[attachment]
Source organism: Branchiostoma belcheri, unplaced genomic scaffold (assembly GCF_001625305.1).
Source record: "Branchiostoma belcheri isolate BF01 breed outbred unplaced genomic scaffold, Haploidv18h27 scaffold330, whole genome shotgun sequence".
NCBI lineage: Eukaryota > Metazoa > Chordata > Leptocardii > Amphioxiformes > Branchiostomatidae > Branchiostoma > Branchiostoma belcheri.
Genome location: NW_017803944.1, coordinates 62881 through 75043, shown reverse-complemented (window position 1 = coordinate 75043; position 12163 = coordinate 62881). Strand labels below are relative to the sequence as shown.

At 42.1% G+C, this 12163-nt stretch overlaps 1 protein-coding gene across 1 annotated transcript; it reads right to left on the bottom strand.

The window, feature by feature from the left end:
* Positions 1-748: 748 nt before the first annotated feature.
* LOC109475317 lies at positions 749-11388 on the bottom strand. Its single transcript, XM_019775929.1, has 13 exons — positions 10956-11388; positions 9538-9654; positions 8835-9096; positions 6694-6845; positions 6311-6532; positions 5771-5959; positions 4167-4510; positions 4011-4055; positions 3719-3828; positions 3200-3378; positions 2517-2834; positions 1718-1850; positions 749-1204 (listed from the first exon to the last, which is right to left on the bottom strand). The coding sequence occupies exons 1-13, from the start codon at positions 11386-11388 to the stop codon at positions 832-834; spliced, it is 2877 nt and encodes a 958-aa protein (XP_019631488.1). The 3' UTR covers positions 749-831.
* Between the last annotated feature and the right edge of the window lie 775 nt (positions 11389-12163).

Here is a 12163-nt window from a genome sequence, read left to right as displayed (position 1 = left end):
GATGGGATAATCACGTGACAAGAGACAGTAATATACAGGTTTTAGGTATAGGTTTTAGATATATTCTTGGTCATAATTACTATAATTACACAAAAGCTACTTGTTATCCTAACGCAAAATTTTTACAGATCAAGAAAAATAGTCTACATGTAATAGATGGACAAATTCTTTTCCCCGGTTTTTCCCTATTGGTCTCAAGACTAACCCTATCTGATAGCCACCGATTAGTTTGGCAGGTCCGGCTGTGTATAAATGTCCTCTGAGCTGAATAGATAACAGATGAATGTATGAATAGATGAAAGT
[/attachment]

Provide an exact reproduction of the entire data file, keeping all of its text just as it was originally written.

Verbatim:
Source organism: Branchiostoma belcheri, unplaced genomic scaffold (assembly GCF_001625305.1).
Source record: "Branchiostoma belcheri isolate BF01 breed outbred unplaced genomic scaffold, Haploidv18h27 scaffold330, whole genome shotgun sequence".
NCBI lineage: Eukaryota > Metazoa > Chordata > Leptocardii > Amphioxiformes > Branchiostomatidae > Branchiostoma > Branchiostoma belcheri.
Genome location: NW_017803944.1, coordinates 62881 through 75043, shown reverse-complemented (window position 1 = coordinate 75043; position 12163 = coordinate 62881). Strand labels below are relative to the sequence as shown.

At 42.1% G+C, this 12163-nt stretch overlaps 1 protein-coding gene across 1 annotated transcript; it reads right to left on the bottom strand.

The window, feature by feature from the left end:
* Positions 1-748: 748 nt before the first annotated feature.
* LOC109475317 lies at positions 749-11388 on the bottom strand. Its single transcript, XM_019775929.1, has 13 exons — positions 10956-11388; positions 9538-9654; positions 8835-9096; positions 6694-6845; positions 6311-6532; positions 5771-5959; positions 4167-4510; positions 4011-4055; positions 3719-3828; positions 3200-3378; positions 2517-2834; positions 1718-1850; positions 749-1204 (listed from the first exon to the last, which is right to left on the bottom strand). The coding sequence occupies exons 1-13, from the start codon at positions 11386-11388 to the stop codon at positions 832-834; spliced, it is 2877 nt and encodes a 958-aa protein (XP_019631488.1). The 3' UTR covers positions 749-831.
* Between the last annotated feature and the right edge of the window lie 775 nt (positions 11389-12163).

Here is a 12163-nt window from a genome sequence, read left to right as displayed (position 1 = left end):
GATGGGATAATCACGTGACAAGAGACAGTAATATACAGGTTTTAGGTATAGGTTTTAGATATATTCTTGGTCATAATTACTATAATTACACAAAAGCTACTTGTTATCCTAACGCAAAATTTTTACAGATCAAGAAAAATAGTCTACATGTAATAGATGGACAAATTCTTTTCCCCGGTTTTTCCCTATTGGTCTCAAGACTAACCCTATCTGATAGCCACCGATTAGTTTGGCAGGTCCGGCTGTGTATAAATGTCCTCTGAGCTGAATAGATAACAGATGAATGTATGAATAGATGAAAGT